Hugh Beaumont played one of the most famous television dads ever when he starred as Ward Cleaver in the 1950s sitcom “Leave It To Beaver.” Now, his daughter is opening up about how he was very similar as a dad in real life to the one he played on screen.

“He had a lot of input into the character,” Kristan Beaumont told Closer Weekly. “When we got into trouble, we usually had a talk with dad, just like on the show. He’d never yell or get upset.”

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Born in Kansas, Beaumont originally studied theology before shifting to launching a career in Hollywood. Starring on “Leave It To Beaver,” which was on from 1957 until 1963, was one of the proudest achievements of his career.

“He took his responsibility very seriously,” explained Kristan. “That was one of the reasons he did the series. It was a way to support his family.”

The show was a massive success, but Beaumont never got wrapped up in his fame. Instead, he spent as much time as possible with his family when he wasn’t shooting the show. Kristan remembered him as a man who “loved poetry,” possessed “an infectious laugh” and considered the family’s annual trip to Minnesota as the highlight of his year.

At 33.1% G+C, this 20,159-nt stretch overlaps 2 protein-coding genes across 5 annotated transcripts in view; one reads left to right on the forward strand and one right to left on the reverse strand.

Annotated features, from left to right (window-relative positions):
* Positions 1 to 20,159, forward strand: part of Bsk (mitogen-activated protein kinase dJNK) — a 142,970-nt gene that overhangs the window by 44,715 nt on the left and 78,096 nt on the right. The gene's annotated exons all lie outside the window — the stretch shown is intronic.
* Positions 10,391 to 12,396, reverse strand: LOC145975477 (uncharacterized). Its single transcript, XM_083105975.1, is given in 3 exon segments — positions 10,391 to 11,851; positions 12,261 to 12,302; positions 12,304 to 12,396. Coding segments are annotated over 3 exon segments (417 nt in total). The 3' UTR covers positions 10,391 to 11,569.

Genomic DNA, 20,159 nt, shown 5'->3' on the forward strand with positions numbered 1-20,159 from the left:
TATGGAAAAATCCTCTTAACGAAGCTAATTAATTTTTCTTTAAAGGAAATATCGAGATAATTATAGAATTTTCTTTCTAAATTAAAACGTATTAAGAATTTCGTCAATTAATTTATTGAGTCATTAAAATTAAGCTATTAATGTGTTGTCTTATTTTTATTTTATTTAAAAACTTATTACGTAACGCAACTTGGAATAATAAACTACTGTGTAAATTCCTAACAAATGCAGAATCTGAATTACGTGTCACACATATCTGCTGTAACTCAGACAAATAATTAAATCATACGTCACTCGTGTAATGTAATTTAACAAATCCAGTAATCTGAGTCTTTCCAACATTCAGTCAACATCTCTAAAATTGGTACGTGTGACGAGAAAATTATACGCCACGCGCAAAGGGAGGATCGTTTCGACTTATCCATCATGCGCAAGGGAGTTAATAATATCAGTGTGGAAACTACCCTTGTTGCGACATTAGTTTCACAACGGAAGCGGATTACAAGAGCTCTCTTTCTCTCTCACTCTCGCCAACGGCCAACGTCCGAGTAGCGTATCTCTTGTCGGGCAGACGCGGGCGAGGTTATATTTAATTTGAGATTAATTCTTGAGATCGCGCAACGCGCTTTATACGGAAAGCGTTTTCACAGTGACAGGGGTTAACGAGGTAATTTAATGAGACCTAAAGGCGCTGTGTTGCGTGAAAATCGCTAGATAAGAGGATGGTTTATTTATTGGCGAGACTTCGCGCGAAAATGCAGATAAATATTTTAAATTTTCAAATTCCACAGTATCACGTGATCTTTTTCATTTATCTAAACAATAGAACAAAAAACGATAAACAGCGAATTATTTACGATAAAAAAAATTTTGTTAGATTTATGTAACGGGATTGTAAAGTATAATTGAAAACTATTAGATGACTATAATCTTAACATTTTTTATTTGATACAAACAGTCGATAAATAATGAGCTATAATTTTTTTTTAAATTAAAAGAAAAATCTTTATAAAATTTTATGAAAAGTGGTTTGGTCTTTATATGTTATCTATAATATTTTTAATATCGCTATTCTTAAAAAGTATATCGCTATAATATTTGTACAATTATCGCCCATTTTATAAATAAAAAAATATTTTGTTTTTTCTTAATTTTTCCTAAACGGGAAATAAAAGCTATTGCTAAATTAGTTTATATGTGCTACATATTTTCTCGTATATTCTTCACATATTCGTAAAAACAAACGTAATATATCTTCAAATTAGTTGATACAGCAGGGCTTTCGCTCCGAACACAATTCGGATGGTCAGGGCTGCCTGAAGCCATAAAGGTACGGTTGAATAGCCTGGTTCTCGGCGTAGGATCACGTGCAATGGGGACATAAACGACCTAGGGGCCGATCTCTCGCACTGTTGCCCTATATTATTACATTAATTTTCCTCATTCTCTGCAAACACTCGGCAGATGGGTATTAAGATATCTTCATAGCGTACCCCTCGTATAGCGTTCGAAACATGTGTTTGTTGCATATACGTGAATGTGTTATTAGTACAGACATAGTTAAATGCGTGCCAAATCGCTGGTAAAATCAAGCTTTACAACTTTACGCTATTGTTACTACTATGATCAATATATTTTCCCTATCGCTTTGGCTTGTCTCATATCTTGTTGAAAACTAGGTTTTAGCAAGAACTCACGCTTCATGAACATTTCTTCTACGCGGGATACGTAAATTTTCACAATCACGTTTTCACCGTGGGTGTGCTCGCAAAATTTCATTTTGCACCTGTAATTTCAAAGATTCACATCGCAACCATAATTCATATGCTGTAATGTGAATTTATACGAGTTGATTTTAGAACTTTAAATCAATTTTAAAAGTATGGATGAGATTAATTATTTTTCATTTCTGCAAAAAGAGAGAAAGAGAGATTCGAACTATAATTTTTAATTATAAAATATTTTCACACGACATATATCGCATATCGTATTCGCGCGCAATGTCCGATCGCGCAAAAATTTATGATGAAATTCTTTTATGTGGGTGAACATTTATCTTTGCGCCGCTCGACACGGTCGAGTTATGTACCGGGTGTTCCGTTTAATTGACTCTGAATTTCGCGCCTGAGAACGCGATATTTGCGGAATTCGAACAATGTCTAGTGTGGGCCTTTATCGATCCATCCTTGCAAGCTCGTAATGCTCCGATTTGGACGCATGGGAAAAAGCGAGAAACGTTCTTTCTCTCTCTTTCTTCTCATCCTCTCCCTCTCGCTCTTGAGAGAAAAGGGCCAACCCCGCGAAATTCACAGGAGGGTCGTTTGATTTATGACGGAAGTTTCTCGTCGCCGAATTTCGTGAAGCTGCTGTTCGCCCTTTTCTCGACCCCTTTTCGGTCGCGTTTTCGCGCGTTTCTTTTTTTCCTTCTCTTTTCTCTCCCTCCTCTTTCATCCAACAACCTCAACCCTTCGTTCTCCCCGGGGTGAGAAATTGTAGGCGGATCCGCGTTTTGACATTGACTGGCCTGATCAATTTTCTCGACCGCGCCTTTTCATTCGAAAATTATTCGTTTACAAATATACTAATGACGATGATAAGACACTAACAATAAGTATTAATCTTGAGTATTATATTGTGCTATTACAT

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“When you got in the car with dad, you drove until you got there–and it was 36 hours!” she recalled, adding that their trip always included lots of hiking, swimming and fishing.

“I don’t even think dad cared if he caught anything or night,” Kristan said with a laugh. “He just loved it.”

After “Leave It To Beaver” ended, Beaumont continued acting until 1970, when he suffered a stroke. He then moved to Minnesota, and acted very little after that.

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Beaumont passed away of a heart attack in 1982 at the age of 73 while in Germany, where he was visiting his eldest son, who was teaching psychology. Though it’s been nearly forty years since his passing, Kristan still remembers the advice her father gave her.

“My father believed that if you wanted to change anything, you had to start small,” said Kristan. “You couldn’t do everything at once. He always used to say: ‘You start by tying your shoes.’”

This piece originally appeared in and is used by permission.

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